Size Does Matter — When Choosing A Life Jacket
There’s no doubt that life jackets save lives. In the United States, an average of nine people a day die as a result of drowning — deaths that could have been prevented.
But a life jacket that does not fit properly can put a person at risk of drowning. Proper fit is imperative for safety on the water. The U.S. Coast Guard Auxiliary has a few tips to follow when choosing a life jacket.
- Choose only a U.S. Coast Guard (USCG)-approved life jacket, and the correct size for the weight of the person. The USCG stamp of approval, size, whether it is for a child or an adult, and appropriate weight of the wearer should be listed inside the jacket. A person’s chest size and stomach size may come into play when selecting the right life jacket.
- Use the “touchdown” test to see if your life jacket fits properly; Lift your arms above your head as if calling a touchdown. The chest portion of the jacket should not touch your chin when you look left, right, or over your shoulder. If the jacket passes this test, it most likely fits. If possible, try it out in shallow water. The life jacket should not ride up on your body. However, ride-up may happen if your stomach is larger than your chest.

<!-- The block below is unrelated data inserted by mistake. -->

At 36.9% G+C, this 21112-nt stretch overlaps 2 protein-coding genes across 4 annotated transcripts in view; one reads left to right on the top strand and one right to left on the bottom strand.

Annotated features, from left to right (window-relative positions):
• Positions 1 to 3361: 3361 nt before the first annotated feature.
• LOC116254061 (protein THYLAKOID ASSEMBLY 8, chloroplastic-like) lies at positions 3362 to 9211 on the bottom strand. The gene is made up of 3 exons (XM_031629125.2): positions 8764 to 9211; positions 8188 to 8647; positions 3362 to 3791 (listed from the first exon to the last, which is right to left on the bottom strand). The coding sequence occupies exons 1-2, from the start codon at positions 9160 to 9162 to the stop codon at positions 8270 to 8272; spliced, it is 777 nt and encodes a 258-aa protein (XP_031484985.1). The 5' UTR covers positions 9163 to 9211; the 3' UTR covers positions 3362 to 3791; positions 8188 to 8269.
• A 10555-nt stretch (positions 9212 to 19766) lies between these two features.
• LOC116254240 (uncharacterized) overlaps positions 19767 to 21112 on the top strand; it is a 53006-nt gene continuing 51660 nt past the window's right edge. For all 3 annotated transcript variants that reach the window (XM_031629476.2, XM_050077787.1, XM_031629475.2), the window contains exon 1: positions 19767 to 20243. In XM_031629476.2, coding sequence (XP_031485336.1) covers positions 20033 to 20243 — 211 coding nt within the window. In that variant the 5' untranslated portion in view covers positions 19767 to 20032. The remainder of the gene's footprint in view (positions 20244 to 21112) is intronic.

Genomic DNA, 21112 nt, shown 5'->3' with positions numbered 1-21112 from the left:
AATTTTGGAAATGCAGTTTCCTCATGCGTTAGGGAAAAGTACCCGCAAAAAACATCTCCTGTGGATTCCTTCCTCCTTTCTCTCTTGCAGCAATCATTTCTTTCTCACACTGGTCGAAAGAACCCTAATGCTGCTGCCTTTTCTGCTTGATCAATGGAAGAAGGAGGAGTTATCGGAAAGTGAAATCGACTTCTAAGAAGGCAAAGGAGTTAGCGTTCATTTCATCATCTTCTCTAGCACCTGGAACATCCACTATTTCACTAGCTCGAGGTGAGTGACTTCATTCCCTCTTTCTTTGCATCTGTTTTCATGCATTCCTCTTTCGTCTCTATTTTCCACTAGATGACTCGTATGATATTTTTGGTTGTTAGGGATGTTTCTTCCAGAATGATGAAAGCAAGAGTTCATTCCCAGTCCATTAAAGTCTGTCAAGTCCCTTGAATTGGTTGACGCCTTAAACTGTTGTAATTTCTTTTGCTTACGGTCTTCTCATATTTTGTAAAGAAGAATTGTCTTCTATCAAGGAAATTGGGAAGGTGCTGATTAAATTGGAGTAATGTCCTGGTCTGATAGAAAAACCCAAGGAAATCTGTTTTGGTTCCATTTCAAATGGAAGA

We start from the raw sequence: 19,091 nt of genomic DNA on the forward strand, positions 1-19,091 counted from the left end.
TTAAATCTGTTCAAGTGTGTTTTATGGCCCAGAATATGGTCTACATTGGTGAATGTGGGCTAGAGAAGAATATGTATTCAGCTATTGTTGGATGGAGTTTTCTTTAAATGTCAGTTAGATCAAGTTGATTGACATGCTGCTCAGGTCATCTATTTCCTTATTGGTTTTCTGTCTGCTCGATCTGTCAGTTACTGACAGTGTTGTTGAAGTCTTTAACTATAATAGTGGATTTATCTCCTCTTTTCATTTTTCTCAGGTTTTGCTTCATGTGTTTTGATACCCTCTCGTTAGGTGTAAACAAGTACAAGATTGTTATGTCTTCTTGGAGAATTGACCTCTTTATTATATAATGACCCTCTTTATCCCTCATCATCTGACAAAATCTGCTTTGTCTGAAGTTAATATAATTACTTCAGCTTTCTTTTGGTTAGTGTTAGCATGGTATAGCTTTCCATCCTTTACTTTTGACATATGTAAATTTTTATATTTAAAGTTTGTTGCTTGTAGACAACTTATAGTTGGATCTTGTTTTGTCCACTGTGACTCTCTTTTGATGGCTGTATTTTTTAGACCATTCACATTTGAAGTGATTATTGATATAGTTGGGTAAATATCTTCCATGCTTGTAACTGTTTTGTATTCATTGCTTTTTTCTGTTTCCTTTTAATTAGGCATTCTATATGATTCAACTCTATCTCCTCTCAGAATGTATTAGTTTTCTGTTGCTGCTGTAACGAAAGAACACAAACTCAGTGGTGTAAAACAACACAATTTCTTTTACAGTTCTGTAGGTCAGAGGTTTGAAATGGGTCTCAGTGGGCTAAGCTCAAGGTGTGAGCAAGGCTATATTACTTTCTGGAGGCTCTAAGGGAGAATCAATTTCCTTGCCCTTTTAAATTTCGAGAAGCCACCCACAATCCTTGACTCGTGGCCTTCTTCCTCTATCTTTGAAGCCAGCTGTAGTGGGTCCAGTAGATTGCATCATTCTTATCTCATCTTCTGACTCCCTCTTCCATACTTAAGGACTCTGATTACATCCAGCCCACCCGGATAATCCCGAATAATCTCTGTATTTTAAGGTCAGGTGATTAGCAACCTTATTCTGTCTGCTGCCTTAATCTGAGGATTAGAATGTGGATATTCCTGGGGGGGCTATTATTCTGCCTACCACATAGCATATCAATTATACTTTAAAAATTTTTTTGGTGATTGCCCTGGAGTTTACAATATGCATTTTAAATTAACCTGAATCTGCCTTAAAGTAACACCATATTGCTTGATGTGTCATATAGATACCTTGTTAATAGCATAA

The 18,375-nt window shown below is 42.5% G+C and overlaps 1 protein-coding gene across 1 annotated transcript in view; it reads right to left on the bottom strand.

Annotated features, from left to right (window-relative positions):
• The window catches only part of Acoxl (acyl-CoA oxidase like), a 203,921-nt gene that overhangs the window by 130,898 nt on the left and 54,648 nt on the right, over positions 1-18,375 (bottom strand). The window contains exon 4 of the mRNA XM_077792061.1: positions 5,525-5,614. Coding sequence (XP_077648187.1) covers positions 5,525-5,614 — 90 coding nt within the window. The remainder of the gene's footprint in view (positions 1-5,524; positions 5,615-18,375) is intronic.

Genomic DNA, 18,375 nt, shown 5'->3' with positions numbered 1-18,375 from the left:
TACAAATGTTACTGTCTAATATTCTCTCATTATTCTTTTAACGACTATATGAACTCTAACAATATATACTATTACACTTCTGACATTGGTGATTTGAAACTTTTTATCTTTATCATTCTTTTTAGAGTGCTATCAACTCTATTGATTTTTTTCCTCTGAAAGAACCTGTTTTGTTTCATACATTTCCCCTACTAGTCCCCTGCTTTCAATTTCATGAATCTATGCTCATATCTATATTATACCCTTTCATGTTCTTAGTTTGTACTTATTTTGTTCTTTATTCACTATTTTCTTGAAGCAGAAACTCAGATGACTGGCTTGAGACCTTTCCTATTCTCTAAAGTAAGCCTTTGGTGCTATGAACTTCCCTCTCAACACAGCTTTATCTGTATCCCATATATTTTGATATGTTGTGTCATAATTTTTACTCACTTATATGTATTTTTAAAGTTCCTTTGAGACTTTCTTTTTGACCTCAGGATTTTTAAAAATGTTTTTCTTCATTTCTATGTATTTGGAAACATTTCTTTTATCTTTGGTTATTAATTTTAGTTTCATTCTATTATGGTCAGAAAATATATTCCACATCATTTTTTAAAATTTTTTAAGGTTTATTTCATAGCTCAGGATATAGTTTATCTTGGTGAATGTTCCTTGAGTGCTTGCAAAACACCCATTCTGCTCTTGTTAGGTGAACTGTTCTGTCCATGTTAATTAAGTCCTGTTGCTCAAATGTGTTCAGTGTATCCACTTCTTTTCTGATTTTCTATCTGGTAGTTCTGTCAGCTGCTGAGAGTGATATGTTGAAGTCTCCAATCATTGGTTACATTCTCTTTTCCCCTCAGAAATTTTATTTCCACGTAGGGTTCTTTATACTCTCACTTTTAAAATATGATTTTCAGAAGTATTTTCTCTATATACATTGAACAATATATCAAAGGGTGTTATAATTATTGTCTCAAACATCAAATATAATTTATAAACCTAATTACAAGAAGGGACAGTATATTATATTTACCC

- Weigh a child and measure for chest size under the arms before shopping for a child’s life jacket. A properly fitting jacket should be snug but not tight.
- Check for proper fit of a life jacket on a child. Wearing the jacket, the child should stand normally with arms at his or her sides. Grab the jacket at the shoulders and firmly lift up. The jacket does not fit if it moves more than three inches up and down the child’s body during the test.
- Ensure a life jacket for an infant or child has a crotch strap to help keep the life jacket on, an oversized float collar to help keep the head out of the water, and a grab loop for easier water rescue. All straps should be intact and fastened at all times.
So what is the safest life jacket? In terms of risk of drowning, the safest life jacket is the one you’re willing to wear!
There are many good choices to keep safe on the water. Some of the choices are a better for certain situations than others, and therefore, the choices are explained in the "Think Safe" life jacket pamphlet that is sold with every US Coast Guard-approved life jacket.
By reading the pamphlet, you can understand how to safely have fun on the water. For more information about life jacket types visit http://www.safeboatingcampaign.net/types.htm or http://www.boatingsidekicks.com/lifejackets.htm.
So what about the cost; aren’t life jackets expensive? Just keep in mind that no one thinks about the cost when they are in the water! The value of a life jacket could be priceless.